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Recenti Prog Med. 1993 Sep;84(9):608-14.

[Thrombolytic therapy after prolonged cardiorespiratory resuscitation in acute myocardial infarct with primary ventricular fibrillation].

[Article in Italian]

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Divisione di Pneumologia, Ospedale Maggiore, Crema, Cremona.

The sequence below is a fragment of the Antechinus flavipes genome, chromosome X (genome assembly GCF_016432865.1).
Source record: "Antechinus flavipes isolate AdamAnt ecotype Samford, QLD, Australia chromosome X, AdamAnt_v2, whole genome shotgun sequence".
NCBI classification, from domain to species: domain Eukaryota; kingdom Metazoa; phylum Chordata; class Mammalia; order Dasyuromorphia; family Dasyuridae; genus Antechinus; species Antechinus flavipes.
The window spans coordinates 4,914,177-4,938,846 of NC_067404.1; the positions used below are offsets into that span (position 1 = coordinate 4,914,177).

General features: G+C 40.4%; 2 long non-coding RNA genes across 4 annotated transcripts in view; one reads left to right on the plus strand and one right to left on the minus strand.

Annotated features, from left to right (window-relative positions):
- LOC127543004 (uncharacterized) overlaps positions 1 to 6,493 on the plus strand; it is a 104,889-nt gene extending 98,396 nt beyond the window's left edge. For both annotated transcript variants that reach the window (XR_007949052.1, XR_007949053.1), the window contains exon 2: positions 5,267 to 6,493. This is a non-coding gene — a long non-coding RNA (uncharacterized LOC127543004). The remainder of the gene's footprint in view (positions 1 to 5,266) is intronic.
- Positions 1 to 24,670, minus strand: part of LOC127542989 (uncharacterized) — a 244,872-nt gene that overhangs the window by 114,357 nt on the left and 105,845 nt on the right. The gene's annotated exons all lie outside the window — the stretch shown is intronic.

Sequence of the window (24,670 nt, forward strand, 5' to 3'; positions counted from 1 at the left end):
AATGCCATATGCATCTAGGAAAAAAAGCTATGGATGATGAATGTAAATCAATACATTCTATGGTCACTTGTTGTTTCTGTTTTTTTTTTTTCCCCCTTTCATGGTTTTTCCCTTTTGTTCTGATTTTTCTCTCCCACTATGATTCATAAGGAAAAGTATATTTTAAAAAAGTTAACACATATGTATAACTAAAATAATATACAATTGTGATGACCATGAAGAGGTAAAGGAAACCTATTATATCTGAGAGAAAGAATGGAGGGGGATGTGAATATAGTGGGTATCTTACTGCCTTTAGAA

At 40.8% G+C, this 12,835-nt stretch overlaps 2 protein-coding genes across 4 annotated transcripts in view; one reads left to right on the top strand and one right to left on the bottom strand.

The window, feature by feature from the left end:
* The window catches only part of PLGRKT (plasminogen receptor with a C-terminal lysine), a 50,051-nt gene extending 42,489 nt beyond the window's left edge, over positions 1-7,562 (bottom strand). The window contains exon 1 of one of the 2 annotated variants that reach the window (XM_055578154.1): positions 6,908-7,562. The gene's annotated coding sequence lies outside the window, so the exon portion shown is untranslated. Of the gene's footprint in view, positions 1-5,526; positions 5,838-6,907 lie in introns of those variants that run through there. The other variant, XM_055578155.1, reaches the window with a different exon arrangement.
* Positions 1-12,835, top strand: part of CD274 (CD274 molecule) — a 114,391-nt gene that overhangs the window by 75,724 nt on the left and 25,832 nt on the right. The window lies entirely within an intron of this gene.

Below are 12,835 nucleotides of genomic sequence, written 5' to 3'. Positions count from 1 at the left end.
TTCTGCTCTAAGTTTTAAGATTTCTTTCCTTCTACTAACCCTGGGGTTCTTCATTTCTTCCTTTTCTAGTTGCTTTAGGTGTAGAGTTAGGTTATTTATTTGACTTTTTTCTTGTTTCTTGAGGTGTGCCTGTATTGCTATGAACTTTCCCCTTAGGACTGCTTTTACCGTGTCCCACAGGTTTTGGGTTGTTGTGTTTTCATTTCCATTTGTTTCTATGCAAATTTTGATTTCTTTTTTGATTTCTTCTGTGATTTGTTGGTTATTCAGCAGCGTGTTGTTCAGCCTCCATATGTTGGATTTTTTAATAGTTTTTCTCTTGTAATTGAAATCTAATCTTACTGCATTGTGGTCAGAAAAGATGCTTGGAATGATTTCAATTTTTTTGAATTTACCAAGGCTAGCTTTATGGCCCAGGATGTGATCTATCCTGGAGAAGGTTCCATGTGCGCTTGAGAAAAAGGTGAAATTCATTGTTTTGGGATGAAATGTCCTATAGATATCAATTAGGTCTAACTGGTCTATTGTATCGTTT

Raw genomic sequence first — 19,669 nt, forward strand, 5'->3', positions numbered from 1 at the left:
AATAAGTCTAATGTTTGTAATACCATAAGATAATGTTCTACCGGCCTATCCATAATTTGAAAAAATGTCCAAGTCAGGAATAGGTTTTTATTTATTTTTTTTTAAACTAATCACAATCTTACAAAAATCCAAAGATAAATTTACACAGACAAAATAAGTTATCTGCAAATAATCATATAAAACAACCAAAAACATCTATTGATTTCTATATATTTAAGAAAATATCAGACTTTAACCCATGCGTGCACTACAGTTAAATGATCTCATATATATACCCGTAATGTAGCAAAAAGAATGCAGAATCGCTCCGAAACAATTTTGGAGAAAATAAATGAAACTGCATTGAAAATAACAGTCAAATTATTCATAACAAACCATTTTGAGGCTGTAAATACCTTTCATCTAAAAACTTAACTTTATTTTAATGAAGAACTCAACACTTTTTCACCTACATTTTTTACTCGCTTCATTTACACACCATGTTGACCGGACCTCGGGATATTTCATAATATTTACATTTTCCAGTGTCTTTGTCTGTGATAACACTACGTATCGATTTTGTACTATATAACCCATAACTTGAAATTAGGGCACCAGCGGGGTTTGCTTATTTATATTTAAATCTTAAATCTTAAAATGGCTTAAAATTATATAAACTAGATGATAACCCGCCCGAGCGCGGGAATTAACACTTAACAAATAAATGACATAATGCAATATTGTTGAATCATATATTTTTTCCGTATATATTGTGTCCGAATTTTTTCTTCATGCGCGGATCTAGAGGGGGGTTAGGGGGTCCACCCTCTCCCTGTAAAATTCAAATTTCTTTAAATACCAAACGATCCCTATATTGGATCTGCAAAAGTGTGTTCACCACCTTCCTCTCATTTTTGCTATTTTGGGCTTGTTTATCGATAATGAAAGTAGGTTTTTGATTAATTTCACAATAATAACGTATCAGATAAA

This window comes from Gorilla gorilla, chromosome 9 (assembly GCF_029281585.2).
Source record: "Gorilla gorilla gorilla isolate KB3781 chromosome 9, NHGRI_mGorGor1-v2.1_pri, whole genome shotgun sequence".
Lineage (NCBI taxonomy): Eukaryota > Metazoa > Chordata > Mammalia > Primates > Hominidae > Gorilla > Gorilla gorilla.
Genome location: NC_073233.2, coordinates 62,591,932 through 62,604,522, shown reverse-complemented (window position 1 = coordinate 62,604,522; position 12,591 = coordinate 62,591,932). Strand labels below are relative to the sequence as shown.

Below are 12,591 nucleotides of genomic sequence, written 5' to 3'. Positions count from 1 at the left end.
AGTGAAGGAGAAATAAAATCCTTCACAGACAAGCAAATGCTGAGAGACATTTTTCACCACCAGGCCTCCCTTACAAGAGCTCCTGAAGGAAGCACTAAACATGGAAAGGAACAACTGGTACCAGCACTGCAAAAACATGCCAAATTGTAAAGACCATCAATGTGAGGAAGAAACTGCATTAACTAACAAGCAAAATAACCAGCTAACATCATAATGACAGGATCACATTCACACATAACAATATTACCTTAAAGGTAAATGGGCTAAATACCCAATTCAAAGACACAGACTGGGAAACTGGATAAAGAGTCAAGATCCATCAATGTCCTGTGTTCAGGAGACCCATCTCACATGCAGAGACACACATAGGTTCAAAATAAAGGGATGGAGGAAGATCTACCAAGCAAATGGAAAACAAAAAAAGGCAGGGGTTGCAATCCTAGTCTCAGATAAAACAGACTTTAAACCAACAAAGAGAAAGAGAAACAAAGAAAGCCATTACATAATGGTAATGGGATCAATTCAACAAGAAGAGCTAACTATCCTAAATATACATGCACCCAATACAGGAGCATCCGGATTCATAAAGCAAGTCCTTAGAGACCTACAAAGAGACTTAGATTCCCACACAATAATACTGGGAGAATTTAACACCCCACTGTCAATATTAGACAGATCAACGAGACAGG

Treatment of acute myocardial infarction with intravenous thrombolytic agents improves survival and limits the infarct's size. Despite its proved efficacy, thrombolytic therapy is currently used for only a minority of patients with acute myocardial infarction. Because of the possibility of significant haemorrhagic complications, certain groups of patients traditionally have been excluded from receiving this therapy. Patients with acute myocardial infarction following prolonged cardiopulmonary resuscitation are often considered ineligible for thrombolytic therapy, because an higher bleeding risk. The Authors report the case of a 52 yr old man with primary ventricular fibrillation and acute myocardial infarction treated with streptokinase i.v. after having a prolonged (20 min.) cardiopulmonary resuscitation. The patient did not report gross trauma and recovered to a completely functional status without any relevant bleeding complication. To date, only few case reports exist on thrombolysis in patients with recent prolonged resuscitation, and most of them are favourable. The literature on thrombolytic therapy in acute myocardial infarction following cardiopulmonary resuscitation is reviewed. Recent (< 2 w) prolonged (< 1 min.) cardiopulmonary resuscitation, per se, should not be regarded as absolute contraindication for thrombolytic therapy in patients with acute myocardial infarction if gross trauma and oldest age are absent. Prospective controlled studies are necessary to remove definitively this contraindication for thrombolysis.

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